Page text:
The state of Pennsylvania, as well as many other states, faces a pension crisis. The state has not set aside enough money each year to pay the pensions it is legally obligated to pay state workers and public school employees. Because of its failure to fully fund its pension system, credit rating agencies have downgraded the state’s debt. This means the state has to pay higher interest rates whenever it borrows. Although legislation has been proposed to fix the problem, legislators have failed to act and the problem is becoming increasingly urgent. Now is the time for the PA General Assembly to take action both to substantially increase funding each year, but also to reform the pension system so that newly hired workers are not promised retirement benefits that are not fully funded during their working years.
Pennsylvania, like every other state government, has a defined benefit (DB) pension plan. Each state worker and public school employee is to receive a pension that is determined by a formula that accounts for how much the employee earned and how long the employee worked for the state or public schools. The amount of money in the pension fund depends on how much employees and the employer contribute and on how much the assets appreciate in value over time. Ideally, the amount added to the fund each year plus investment returns should be enough to account for the increase in the amount owed to state employees as a result of their working one more year. But the actual amount contributed in recent years has usually been much less than that.
It might appear that the way to resolve the pension crisis would be to move state workers from defined benefit plans to defined contribution (DC) plans, where the employer and employee contribute a specified amount that is invested on each employee’s behalf. It is not likely, however, that courts would permit the commonwealth to move existing workers from DB to DC plans. Thus the most that could be done is to offer a DC plan to newly hired workers. Such a change could gradually reduce the seriousness of the problem over time, but it would not fix the most pressing problem. That problem is not setting aside enough money in the pension fund to pay current workers and retirees what they will be owed in the future.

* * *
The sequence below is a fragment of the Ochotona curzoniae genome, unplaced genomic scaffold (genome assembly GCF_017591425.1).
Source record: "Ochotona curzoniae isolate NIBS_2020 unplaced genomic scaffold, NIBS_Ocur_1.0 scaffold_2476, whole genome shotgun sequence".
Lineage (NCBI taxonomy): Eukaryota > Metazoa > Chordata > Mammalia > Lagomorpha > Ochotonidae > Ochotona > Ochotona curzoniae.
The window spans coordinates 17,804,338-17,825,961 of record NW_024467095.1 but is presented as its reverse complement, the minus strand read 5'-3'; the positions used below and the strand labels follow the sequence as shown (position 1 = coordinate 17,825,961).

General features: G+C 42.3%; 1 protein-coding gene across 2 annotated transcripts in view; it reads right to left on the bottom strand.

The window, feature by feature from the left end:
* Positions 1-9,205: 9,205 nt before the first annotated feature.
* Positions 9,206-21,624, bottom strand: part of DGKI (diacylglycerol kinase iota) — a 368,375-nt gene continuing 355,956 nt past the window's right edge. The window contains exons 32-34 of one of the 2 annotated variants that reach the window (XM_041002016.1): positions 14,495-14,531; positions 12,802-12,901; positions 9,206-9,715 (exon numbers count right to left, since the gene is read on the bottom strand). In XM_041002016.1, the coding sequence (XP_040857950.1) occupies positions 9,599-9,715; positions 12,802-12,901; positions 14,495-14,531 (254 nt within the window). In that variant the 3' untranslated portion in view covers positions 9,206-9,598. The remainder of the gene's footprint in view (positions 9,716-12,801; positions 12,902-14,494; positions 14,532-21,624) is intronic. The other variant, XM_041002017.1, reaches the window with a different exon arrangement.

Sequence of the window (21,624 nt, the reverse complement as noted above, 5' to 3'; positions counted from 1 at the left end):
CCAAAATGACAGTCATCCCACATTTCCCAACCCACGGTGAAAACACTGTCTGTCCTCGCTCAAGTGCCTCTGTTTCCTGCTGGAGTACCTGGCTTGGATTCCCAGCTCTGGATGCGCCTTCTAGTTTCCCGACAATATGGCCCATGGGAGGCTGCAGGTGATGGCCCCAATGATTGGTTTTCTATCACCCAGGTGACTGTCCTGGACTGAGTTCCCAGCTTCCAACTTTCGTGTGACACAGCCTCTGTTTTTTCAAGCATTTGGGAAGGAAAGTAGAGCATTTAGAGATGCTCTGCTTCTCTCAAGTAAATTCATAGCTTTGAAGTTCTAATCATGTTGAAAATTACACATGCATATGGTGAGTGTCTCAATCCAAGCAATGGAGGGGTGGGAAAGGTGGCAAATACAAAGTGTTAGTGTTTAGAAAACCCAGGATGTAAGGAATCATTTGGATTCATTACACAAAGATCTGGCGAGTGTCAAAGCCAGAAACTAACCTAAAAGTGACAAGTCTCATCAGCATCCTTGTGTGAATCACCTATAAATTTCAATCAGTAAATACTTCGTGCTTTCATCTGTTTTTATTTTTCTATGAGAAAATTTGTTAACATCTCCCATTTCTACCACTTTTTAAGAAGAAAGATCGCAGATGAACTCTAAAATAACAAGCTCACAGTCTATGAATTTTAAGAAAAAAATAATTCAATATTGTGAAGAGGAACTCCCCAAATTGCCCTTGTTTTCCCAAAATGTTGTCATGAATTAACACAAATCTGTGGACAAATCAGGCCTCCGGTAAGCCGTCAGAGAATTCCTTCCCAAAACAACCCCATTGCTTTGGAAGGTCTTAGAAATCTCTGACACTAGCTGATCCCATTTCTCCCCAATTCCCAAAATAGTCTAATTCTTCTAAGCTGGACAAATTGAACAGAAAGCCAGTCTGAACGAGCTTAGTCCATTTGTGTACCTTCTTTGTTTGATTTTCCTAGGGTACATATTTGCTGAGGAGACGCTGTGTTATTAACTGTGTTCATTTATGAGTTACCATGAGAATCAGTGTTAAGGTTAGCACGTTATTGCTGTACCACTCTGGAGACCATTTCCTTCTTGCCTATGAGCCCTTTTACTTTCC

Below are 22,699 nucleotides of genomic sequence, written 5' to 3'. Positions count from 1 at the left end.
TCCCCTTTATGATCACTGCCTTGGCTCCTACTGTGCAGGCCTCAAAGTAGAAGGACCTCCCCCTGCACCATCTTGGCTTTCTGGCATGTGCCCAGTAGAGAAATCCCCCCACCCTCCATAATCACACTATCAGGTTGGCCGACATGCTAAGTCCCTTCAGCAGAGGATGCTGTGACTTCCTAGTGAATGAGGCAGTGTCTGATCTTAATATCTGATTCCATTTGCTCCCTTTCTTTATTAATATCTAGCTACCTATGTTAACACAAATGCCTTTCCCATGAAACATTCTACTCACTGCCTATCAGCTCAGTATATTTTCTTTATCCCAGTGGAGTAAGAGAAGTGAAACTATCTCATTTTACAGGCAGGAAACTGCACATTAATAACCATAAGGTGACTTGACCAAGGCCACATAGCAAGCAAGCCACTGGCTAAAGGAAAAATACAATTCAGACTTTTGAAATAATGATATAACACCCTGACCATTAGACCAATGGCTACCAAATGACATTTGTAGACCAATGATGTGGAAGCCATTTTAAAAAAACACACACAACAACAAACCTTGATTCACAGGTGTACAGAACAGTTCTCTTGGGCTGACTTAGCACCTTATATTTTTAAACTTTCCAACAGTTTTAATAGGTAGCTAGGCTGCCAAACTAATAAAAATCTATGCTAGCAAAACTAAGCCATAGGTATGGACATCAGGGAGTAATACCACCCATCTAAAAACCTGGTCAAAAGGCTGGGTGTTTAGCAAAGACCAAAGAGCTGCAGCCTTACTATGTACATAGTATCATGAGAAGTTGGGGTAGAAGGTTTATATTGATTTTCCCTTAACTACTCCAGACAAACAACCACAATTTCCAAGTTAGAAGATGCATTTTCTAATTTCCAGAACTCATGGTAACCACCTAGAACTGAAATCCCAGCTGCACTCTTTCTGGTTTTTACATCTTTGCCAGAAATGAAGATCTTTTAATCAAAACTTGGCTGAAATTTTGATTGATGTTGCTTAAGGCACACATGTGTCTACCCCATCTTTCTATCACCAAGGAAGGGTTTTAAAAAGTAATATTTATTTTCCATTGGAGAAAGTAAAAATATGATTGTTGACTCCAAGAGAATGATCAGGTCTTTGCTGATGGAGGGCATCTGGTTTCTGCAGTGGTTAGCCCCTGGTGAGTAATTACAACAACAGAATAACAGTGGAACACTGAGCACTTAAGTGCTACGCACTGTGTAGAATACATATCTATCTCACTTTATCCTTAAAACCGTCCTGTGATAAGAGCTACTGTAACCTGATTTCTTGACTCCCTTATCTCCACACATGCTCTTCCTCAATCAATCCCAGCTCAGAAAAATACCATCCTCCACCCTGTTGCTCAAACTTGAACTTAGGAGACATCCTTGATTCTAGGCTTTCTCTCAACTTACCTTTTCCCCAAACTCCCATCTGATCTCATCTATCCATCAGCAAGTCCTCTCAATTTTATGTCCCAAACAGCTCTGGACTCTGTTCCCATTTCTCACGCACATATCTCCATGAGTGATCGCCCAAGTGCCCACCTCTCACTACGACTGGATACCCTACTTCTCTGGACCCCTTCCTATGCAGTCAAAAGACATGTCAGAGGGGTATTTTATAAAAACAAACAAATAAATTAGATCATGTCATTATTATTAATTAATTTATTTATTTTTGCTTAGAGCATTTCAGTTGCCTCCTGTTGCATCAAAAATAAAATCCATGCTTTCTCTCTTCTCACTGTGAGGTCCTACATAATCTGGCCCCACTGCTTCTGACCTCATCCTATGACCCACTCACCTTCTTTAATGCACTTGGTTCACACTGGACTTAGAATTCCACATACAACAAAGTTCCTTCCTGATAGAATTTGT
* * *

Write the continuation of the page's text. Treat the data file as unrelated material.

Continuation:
In almost every year since 2001, Pennsylvania has added too little to the pension funds to fund the growth in what the state owes current workers (accrued liabilities). As unfunded liabilities grow, the expected cost to future taxpayers increases by the amount of the shortfall plus the reduction in investment earnings resulting from the smaller amount invested.
It is urgent that the state contribute more each year to the pension fund to reduce unfunded accrued liabilities (UALs). Given the substantial amount of liabilities that are not funded, fixing the problem will take a long time. At the very least, the state should increase contributions so that UALs are no longer growing as they have been.
If the state does not take steps to reduce unfunded accrued liabilities, taxpayers will have a very large debt to pay in the future. The most fiscally responsible approach would be for the state to contribute enough each year so that those liabilities eventually decline to zero and the pensions are fully funded. Whether or not it contributes more every year until the pensions are fully funded, the state will need to contribute extra in the future to offset what it did not contribute in the past.
Contributing enough each year to move state pensions toward full funding will be difficult. It would require that the commonwealth transfer approximately $2.5 billion from the general fund to the pension funds each year in addition to what the state is already planning to contribute. This would require a cut in spending for other programs or an increase in taxes of about 8 percent.
If contributions to the pension fund from the general fund do not increase, then the state employee retirement system and public school employee retirement system funds will gradually become depleted. If that happens, then all pension payments to retirees will need to be paid out of the general fund. Funding all current pension payments out of the general fund would either require a huge reduction in spending on state services or a big tax increase. If all current pension payments had to come out of the general fund budget it would consume about 35 percent of that budget.
If we continue to ignore the pension funding crisis in Pennsylvania, we are imposing a substantial burden on future generations. The problem is already large enough that it will be painful to fix, but each year of inaction only adds to the size of the future cost to taxpayers, which will likely be felt through higher taxes or reduced state spending.
Dr. Tracy C. Miller is a fellow for economic theory and policy with The Center for Vision & Values. He holds a Ph.D. from University of Chicago.